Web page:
New York is now investigating if the company sold policies without the assets to cover, sound somewhat like short selling without the funds to back it doesn’t it? The hedge funds are looking at CAPCO for information and probably some money too when it comes to settling the Lehman bankruptcy, and the company has never had a claim, until now. Interesting too how the company moved from New York to Vermont to get out of the spotlight and scrutiny of the state of New York.
What is starting to worry individuals too is that when you call, according to the New York times, you get a recording that you have reached a non working number at Morgan Stanley, so who and what is running the place? It’s credit rating was reduced to junk in December and no longer exists.
There are pension funds, endowments and medical funds all tied in here, so what happens if CAPCO files bankruptcy, another “Madoff” saga that continues? From the website, here’s the listing they provide of their accounts with some very familiar names.
“Nothing is wrong with spreading risks to other companies, a practice known as reinsurance, when it is carried out with unrelated, solvent companies. It can also be acceptable in small amounts between related companies. But A.I.G.’s companies have reinsured each other to such a large extent, experts say, that now billions of dollars worth of risks may have ended up at related companies that lack the means to cover them.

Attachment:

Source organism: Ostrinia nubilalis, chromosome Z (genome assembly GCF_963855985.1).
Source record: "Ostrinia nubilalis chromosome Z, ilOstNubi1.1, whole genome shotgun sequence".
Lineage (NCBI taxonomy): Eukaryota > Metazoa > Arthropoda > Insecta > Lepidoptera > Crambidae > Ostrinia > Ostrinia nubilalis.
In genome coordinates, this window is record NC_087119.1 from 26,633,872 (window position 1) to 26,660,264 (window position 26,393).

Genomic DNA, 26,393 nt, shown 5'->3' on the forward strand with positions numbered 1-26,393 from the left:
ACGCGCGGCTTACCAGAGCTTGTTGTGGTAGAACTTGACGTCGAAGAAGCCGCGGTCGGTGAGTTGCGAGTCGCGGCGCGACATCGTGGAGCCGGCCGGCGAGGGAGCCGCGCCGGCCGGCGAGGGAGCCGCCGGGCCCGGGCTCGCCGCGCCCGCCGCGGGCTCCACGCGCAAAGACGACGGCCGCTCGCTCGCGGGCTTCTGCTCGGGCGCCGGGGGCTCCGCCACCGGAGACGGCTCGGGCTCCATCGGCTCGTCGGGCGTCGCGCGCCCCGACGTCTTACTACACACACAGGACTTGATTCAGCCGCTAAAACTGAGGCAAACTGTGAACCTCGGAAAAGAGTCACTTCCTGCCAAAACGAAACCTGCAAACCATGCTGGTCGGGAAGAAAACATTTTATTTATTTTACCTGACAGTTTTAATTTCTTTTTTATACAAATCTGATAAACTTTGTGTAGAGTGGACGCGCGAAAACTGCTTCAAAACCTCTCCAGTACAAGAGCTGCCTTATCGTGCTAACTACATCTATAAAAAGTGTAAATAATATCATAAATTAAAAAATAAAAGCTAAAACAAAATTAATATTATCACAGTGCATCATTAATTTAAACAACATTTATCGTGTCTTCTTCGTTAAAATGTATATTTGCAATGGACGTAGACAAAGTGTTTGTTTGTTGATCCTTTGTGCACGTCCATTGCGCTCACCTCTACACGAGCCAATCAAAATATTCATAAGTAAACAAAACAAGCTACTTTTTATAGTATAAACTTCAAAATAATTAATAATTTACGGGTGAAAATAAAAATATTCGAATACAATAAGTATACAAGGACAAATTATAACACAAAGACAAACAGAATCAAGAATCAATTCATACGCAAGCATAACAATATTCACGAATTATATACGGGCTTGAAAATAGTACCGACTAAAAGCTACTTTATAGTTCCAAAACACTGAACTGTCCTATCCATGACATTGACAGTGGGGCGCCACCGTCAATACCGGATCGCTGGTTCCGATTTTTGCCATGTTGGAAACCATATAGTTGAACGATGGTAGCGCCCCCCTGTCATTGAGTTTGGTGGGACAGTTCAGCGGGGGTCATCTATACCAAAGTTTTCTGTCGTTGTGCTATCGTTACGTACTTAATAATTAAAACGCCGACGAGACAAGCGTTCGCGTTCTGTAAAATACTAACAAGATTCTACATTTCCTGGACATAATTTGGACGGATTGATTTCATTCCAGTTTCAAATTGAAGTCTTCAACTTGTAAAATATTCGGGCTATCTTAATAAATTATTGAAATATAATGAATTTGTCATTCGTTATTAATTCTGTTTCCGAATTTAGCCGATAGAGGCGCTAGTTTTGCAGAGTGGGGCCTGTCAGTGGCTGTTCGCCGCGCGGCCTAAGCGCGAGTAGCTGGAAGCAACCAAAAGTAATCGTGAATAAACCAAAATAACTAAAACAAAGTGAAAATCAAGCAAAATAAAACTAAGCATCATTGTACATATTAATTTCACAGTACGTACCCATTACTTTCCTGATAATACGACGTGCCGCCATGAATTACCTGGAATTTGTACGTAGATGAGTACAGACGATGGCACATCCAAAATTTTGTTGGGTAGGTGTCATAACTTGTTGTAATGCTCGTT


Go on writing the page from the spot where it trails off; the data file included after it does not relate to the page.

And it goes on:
Mr. Gober is a consultant for a lawsuit on behalf of A.I.G. policyholders, filed in California Superior Court in Los Angeles. The lawsuit seeks a court order requiring all A.I.G. subsidiaries doing business in California to put enough money to cover their obligations into a secure account controlled by the state treasurer.”
The hunt is on to determine if assets are really there and available from several angles it appears and the age of transparency is bringing many things to light today, some expected and maybe some not expected. BD
Next to a Chinese restaurant in Burlington, Vt., lurks a quiet guardian of Wall Street — an obscure insurance company that is supposed to protect big-money investors in the event of a catastrophic failure of a major brokerage firm.
A failure, for instance, like the one that brought down Lehman Brothers nearly 11 months ago. Now, after years in the shadows, the insurer, the Customer Asset Protection Company, could finally be put to the test, and questions are starting to swirl.
The worry is that the company, which has never paid out a claim, might be unable to cope with the Lehman bankruptcy.
By some industry estimates reviewed by the insurance department, Capco could face nearly $11 billion in claims but has only about $150 million with which to meet them.